A Tasmanian study finds that one in ten people believe there is nothing wrong with viewing or distributing child pornography. (http://www.abc.net.au/news/2013-08-18/survey-finds-acceptable-of-child-porn/4894764?section=tas)
Researchers from the University of Tasmania asked 430 students about their attitudes to child pornography and found that 10% of students did not think it was harmful to watch or distribute it.
The question posed by researcher Dr Jeremy Pritchard is could these statistic’s be a sign that the internet is normalising child exploitation material?
In discussing this Dr Pritchard stated “I think maybe some people just think it’s data, that it’s an ethically-neutral collection of zeroes and ones.”
Dr Pritchard poses that people understand the illegal nature of child pornography but have the detachment of believing that their viewing of such material is okay as long as they were not involved in its production.
There is a clarity of questioning which must come into the equation with any approach which seeks to abdicate personal responsibility for ethically reprehensible practices.
The essential nature of child pornography is that it is a horrible, reprehensible and criminal act which inflicts life long and untold damage on the victim.
Pritchard is right to question the role of the internet in normalising child pornography, Equally mainstream pornography and child sexualisation in the media all need to be examined as contributing factors to this normalisation.
The simple fact is that mainstream pornography available from petrol stations and corner stores normalises the sexualisation of children while the internet gives access to it and lets a manufactured curiosity become something that can be explored.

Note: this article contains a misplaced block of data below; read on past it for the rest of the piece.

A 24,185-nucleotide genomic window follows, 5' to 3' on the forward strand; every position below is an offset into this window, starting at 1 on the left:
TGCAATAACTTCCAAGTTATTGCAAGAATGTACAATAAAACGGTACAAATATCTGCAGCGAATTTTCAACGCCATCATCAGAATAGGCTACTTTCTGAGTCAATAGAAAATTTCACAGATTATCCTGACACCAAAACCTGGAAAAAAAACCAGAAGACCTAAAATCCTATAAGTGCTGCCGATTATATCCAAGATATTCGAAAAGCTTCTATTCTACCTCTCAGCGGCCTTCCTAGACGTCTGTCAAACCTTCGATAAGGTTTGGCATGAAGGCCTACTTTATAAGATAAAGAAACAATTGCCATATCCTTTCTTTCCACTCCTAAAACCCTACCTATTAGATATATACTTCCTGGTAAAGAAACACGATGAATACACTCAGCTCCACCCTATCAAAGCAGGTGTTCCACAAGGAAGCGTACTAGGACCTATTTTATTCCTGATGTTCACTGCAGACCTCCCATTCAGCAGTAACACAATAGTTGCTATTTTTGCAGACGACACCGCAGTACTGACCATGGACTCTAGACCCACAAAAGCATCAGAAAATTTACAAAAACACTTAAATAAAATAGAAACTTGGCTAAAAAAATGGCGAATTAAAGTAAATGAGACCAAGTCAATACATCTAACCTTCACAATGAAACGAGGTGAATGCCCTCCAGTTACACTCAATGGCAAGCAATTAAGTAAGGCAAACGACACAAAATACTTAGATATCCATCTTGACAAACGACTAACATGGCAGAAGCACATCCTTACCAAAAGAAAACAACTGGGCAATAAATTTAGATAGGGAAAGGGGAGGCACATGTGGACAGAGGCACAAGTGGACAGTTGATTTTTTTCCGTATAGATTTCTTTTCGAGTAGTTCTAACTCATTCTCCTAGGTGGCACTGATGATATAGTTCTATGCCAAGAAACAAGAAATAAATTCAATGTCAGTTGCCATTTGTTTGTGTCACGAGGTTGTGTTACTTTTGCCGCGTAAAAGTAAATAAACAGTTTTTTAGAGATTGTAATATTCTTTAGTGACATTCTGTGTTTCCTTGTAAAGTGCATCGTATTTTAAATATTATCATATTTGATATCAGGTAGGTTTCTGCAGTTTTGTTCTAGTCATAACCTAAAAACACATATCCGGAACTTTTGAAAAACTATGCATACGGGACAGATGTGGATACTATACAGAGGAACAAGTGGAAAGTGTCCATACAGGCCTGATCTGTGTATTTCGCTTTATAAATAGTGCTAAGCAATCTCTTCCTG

In reference to this type of pornography, Anti-sexualisation of Children activist Melinda Tankard Resit recently stated “The publishers claim the girls are 18+ years but the content and images deliberately make them appear younger, and more akin to child porn. The girls are posed in pigtails, wearing braces, school uniforms and surrounded by soft toys.” (http://melindatankardreist.com/2009/12/the-australian-sex-party%E2%80%99s-links-to-pseudo-child-pornography/)
With this blurring of societal ethics, it must be questioned, why did the Gillard Labor government abandon plans to regulate the internet through mandatory internet filtering of unclassified material.
Internet filtering is a solution but the question remains, how much longer do we have to wait and how many children need to be hurt before the government will act?
Many libertarians argue against internet filtering and have focused on individual solutions but this approach fails to recognise the fact that as individuals in a society we have a collective duty to protect those who are most vulnerable. Equally anyone viewing such material, despite not being its creator are still promoting its production through being a consumer. Every visit to these websites increases the traffic to such sites and by extension the demand. Every time child exploitation material is passed via peer to peer websites, a demand cycle is being perpetuated, thereby becoming a supporter for the materials ongoing production, viewing and distribution.